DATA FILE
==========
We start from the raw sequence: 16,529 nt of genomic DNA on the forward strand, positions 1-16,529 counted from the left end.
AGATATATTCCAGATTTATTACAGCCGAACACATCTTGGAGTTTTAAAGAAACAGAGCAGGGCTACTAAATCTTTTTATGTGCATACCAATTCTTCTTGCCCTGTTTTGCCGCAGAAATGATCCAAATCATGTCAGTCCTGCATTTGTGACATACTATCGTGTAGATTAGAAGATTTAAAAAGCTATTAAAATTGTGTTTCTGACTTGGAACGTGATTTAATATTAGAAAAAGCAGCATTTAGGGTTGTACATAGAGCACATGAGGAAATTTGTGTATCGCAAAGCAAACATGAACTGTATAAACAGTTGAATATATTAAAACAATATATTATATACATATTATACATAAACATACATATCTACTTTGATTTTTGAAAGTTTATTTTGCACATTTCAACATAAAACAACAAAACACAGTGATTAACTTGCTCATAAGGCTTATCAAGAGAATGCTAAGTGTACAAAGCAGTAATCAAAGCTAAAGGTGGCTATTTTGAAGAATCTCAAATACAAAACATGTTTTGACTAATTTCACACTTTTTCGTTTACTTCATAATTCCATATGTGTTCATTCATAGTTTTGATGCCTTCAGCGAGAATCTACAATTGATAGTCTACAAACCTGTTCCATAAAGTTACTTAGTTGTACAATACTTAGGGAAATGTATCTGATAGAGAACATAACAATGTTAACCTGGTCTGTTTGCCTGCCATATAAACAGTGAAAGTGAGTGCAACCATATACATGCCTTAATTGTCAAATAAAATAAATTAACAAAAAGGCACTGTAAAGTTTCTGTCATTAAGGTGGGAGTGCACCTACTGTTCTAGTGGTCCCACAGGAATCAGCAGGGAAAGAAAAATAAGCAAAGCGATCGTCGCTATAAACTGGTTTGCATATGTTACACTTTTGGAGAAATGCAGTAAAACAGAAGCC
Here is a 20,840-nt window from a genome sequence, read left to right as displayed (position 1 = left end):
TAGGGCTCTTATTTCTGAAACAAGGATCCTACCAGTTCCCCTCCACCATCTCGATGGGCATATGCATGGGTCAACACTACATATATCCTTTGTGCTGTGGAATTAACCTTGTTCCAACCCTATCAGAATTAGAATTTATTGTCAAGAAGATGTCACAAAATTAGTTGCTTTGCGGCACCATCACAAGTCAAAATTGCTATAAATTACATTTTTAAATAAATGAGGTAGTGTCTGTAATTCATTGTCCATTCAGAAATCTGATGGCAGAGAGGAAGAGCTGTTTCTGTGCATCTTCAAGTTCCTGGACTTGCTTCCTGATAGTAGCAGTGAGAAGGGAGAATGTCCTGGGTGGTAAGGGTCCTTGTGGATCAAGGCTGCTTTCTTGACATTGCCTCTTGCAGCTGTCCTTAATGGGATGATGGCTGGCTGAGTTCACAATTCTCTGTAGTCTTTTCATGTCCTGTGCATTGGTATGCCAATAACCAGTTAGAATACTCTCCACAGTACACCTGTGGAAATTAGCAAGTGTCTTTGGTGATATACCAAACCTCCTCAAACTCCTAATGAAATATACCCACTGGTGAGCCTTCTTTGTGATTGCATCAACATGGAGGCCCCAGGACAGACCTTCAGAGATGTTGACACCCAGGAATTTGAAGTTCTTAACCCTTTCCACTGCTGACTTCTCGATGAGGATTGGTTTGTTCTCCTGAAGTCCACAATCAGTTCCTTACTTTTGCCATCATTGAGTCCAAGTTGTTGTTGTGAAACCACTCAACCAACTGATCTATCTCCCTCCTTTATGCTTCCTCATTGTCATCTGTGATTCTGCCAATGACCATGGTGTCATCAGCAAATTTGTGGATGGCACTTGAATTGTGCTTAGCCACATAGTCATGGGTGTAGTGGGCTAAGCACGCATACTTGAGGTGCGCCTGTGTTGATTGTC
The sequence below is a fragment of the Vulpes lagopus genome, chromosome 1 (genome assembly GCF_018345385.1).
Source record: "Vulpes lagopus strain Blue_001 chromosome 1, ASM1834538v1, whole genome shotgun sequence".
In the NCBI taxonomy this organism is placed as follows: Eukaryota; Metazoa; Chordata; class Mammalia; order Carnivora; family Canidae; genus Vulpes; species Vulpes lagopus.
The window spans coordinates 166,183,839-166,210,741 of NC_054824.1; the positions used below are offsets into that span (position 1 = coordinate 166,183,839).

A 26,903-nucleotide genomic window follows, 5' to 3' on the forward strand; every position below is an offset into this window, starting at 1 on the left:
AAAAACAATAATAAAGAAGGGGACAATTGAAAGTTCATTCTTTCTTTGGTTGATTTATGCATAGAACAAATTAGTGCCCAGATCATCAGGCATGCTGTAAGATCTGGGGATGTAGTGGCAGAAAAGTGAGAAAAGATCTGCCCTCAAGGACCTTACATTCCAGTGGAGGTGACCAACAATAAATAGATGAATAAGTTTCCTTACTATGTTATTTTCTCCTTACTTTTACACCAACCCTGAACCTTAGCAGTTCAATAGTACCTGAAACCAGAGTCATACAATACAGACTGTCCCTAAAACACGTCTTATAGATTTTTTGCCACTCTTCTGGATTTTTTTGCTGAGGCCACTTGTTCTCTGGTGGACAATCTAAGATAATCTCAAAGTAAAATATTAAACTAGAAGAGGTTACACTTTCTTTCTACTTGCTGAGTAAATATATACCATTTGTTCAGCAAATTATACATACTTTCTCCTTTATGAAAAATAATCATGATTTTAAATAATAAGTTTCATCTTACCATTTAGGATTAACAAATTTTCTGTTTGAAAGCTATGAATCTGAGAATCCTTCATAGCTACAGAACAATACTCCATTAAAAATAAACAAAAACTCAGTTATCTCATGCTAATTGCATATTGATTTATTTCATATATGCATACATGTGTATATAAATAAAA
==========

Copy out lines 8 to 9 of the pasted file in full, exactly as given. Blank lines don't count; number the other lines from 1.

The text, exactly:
The window spans coordinates 166,183,839-166,210,741 of NC_054824.1; the positions used below are offsets into that span (position 1 = coordinate 166,183,839).

A 26,903-nucleotide genomic window follows, 5' to 3' on the forward strand; every position below is an offset into this window, starting at 1 on the left: